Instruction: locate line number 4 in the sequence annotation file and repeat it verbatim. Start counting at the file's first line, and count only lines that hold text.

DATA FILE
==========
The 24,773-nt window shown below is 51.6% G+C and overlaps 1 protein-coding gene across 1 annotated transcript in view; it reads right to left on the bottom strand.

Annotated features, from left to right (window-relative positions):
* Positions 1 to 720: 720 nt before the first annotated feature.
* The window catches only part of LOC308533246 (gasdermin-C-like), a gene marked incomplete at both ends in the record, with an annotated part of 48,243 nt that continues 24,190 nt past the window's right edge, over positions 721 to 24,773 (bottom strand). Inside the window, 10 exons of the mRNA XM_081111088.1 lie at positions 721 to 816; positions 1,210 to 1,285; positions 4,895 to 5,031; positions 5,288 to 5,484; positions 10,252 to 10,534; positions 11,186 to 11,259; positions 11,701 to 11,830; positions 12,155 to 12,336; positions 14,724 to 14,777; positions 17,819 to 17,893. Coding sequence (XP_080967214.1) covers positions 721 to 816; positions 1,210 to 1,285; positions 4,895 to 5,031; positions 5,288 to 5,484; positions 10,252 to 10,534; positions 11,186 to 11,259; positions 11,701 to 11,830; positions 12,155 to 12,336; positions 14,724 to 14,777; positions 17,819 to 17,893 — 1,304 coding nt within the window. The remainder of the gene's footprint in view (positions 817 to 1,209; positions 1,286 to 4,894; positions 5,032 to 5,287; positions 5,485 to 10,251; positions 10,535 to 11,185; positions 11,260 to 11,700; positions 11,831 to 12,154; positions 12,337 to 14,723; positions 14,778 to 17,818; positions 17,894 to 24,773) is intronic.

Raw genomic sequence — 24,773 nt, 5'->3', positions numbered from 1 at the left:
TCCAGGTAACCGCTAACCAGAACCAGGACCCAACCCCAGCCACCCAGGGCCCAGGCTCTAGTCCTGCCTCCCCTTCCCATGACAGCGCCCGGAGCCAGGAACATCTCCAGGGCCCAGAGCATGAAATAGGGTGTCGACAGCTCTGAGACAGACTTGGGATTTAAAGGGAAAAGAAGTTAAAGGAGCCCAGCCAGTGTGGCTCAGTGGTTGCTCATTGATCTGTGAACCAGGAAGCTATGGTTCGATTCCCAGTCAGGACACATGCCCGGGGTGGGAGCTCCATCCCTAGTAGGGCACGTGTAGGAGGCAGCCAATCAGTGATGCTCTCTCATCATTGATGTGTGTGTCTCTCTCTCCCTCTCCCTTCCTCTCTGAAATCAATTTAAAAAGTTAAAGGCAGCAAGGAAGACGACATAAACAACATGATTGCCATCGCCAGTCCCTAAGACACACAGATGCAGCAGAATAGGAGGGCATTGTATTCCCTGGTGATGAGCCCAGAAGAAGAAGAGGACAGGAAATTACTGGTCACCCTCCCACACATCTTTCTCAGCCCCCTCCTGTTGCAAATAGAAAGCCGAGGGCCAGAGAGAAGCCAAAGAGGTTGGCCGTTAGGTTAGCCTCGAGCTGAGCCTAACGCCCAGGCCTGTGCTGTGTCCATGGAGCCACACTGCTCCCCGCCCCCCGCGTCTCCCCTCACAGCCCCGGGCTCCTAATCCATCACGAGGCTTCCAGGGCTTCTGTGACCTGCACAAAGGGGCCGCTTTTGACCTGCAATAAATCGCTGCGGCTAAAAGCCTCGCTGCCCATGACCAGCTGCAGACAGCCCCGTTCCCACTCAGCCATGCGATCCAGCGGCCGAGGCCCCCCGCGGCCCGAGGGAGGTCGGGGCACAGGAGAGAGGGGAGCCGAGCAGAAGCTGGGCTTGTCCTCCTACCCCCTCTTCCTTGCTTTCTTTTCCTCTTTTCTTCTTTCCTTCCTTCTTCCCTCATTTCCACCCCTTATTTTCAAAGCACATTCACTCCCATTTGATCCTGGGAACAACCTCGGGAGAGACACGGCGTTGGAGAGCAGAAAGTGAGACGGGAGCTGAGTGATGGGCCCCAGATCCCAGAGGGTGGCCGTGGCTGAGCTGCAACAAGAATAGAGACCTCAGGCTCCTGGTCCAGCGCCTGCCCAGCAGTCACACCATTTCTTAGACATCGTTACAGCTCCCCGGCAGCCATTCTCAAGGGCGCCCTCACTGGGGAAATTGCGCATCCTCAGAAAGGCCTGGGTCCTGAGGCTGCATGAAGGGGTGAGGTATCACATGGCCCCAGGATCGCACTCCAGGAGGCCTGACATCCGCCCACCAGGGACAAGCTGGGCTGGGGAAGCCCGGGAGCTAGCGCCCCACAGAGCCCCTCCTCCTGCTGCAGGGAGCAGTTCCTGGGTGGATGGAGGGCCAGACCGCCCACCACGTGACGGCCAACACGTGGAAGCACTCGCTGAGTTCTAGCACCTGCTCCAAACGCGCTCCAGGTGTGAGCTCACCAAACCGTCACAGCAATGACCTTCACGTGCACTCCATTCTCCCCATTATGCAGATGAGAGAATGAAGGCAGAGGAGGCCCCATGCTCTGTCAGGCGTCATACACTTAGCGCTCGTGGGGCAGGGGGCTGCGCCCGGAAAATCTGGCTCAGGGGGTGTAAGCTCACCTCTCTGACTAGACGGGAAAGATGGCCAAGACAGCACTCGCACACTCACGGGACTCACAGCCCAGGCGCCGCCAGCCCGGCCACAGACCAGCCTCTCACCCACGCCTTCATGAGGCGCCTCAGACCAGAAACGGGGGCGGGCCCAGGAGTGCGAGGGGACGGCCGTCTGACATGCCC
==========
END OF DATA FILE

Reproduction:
* The window catches only part of LOC308533246 (gasdermin-C-like), a gene marked incomplete at both ends in the record, with an annotated part of 48,243 nt that continues 24,190 nt past the window's right edge, over positions 721 to 24,773 (bottom strand). Inside the window, 10 exons of the mRNA XM_081111088.1 lie at positions 721 to 816; positions 1,210 to 1,285; positions 4,895 to 5,031; positions 5,288 to 5,484; positions 10,252 to 10,534; positions 11,186 to 11,259; positions 11,701 to 11,830; positions 12,155 to 12,336; positions 14,724 to 14,777; positions 17,819 to 17,893. Coding sequence (XP_080967214.1) covers positions 721 to 816; positions 1,210 to 1,285; positions 4,895 to 5,031; positions 5,288 to 5,484; positions 10,252 to 10,534; positions 11,186 to 11,259; positions 11,701 to 11,830; positions 12,155 to 12,336; positions 14,724 to 14,777; positions 17,819 to 17,893 — 1,304 coding nt within the window. The remainder of the gene's footprint in view (positions 817 to 1,209; positions 1,286 to 4,894; positions 5,032 to 5,287; positions 5,485 to 10,251; positions 10,535 to 11,185; positions 11,260 to 11,700; positions 11,831 to 12,154; positions 12,337 to 14,723; positions 14,778 to 17,818; positions 17,894 to 24,773) is intronic.